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Posts Tagged ‘program design’

For many of the tasks I have to do day to day, I have a default tool. If I want to edit some text I’ll use Emacs; if I want to write an application slowly that runs quickly I’ll use C++; if I want to write an application quickly that runs slowly I’ll use Perl. And if I have to look after a hundred different configuration files for a hundred different users I’ll write a web interface so they can maintain the files themselves.

Ultimately, with any web app I write, anything complex is entered through a <textarea>. However, I often think that a sufficiently restricted emacs would give the users a nicer experience. If it was for me, I would just add the necessary functionality to dired. However, for a non-IT person, the dired interface is not reasonable.

So, a little experiment – can I make something emacs-based that a non-IT person would be happy to use?

File Selector Design Outline

What I envisage is a file selector that remembers the files that a user has opened before (fairly standard selector functionality right?). When a file is selected it provides a simplified view of the configuration file to the user. When they select save, it will save the full complex configuration file in all its glory.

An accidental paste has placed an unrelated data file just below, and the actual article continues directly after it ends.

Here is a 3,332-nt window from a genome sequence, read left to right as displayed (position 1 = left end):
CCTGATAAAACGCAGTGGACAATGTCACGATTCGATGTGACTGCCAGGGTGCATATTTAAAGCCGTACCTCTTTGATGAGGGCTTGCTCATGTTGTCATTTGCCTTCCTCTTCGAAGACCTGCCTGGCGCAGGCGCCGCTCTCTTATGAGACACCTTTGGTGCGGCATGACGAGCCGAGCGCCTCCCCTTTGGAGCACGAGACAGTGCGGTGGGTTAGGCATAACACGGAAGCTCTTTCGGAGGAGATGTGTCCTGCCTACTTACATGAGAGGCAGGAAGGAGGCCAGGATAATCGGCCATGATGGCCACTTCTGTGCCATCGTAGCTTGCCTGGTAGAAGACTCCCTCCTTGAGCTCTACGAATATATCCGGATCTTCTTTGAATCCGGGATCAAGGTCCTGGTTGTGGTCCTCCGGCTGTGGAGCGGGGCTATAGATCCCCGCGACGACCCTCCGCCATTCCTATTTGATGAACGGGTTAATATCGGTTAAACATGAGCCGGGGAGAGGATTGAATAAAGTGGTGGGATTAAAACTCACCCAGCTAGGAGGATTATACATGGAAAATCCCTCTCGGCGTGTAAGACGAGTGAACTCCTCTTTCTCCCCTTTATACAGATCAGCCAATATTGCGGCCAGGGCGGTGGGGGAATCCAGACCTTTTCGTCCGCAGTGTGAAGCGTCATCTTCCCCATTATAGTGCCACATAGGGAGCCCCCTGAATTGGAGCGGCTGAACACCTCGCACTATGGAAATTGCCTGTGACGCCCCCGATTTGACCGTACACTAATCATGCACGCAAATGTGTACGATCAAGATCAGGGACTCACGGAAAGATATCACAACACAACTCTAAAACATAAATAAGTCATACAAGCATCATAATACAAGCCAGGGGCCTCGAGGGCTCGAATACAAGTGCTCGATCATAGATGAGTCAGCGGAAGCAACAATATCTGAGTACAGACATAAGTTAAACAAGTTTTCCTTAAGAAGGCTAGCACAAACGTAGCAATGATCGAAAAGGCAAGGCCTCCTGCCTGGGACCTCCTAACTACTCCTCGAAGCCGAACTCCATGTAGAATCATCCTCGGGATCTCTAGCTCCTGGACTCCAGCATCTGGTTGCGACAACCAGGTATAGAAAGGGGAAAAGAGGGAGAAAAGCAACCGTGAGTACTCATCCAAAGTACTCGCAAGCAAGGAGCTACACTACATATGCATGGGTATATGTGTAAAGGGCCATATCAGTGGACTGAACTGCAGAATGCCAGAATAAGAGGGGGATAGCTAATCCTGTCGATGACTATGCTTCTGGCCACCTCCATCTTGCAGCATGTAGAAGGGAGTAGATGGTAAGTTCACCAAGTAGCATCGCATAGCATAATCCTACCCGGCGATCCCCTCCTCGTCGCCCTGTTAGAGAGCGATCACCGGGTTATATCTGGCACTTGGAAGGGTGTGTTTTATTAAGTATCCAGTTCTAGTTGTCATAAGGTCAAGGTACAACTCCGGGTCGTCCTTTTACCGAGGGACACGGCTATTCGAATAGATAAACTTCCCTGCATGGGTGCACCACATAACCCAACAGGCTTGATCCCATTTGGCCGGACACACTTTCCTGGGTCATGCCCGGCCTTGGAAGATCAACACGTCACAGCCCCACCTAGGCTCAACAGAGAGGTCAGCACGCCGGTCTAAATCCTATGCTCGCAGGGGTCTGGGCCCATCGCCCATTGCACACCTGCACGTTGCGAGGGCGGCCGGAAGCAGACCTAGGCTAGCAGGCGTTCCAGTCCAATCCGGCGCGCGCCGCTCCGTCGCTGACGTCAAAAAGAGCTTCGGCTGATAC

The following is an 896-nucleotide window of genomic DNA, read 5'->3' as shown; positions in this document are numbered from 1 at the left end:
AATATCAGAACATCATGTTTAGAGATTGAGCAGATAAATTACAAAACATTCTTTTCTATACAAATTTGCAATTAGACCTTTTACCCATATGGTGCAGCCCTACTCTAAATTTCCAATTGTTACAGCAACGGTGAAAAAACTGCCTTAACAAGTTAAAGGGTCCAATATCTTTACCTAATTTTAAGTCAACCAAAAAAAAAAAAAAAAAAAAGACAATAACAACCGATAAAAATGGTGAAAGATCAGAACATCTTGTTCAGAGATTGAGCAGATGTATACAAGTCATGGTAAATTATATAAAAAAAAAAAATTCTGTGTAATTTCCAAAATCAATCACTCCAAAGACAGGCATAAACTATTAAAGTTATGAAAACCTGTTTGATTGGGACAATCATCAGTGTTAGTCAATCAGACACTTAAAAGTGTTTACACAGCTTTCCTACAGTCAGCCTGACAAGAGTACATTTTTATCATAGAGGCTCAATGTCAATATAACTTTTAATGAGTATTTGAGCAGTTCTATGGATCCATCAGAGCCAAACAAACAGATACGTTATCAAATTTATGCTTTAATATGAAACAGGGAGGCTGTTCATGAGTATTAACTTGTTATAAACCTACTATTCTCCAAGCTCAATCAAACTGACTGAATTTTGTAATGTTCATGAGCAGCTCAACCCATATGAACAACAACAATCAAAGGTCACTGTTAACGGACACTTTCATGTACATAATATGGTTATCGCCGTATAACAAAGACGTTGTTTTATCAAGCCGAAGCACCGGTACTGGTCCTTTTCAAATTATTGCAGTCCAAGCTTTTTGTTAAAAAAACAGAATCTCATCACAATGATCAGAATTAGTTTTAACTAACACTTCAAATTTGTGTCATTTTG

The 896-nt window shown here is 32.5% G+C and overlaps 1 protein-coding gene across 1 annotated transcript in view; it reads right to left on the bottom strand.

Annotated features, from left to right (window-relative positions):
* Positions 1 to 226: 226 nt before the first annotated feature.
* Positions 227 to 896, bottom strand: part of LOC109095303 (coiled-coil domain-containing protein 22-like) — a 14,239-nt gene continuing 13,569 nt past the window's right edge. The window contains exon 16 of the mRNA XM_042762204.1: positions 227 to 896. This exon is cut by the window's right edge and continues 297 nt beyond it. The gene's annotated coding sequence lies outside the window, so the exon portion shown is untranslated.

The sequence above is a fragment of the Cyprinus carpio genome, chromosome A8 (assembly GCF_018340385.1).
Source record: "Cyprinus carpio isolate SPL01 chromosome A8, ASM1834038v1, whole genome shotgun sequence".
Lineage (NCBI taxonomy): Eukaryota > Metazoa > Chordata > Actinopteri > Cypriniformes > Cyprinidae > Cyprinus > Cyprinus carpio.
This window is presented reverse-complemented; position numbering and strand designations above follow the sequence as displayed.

I can also enforce some policies such as every save will check-in to source code control. Then if my editor doesn’t work correctly or the user does something they didn’t want to do, I can retrieve an earlier, working version.

File Selector Implementation

I had better give the user some defaults to click on to start with. Fortunately the configuration files are stored in two main areas: /data/sales and /data/admin.

(require 'button)
(require 'derived)

(defconst file-editor-default-dirs
  (mapcar (lambda (e) (concat "/data" (symbol-name e)))
          '(sales admin)))

I don’t want to display any files or directories that the users should not be looking in so I exclude them with a regex.

(defvar file-editor-exclude-file-regex "^RCS\\|^#\\|\\.back$\\|~$")

Each line in the file selector will be a button which enters the directory or opens the file respectively. I’ve mentioned emacs buttons previously).

(define-button-type 'open-dir
  'action 'file-editor-open-dir
  'follow-link t
  'help-echo "Open Directory")

(define-button-type 'open-file
  'action 'file-editor-open-file
  'follow-link t
  'help-echo "Open Configuration File")

The configuration files are based on xml. I want to redefine some of the keys, such as C-s for save and C-f for search so I derive a major mode from xml-mode.

(define-derived-mode file-editor-mode xml-mode "File Editor"
  "Major mode for editing configuration files.
Special commands:
\\{file-editor-mode-map}")

(if file-editor-mode-map
    nil
  (setq file-editor-mode-map (make-sparse-keymap))
  (define-key file-editor-mode-map (kbd "C-f") 'isearch-forward)
  (define-key file-editor-mode-map (kbd "C-o") 'file-editor-file-selector)
  (define-key file-editor-mode-map (kbd "C-s") 'file-editor-save-file))

The directory buttons and file buttons call file-editor-open-dir and file-editor-open-file respectively.

(defun file-editor-open-dir (button)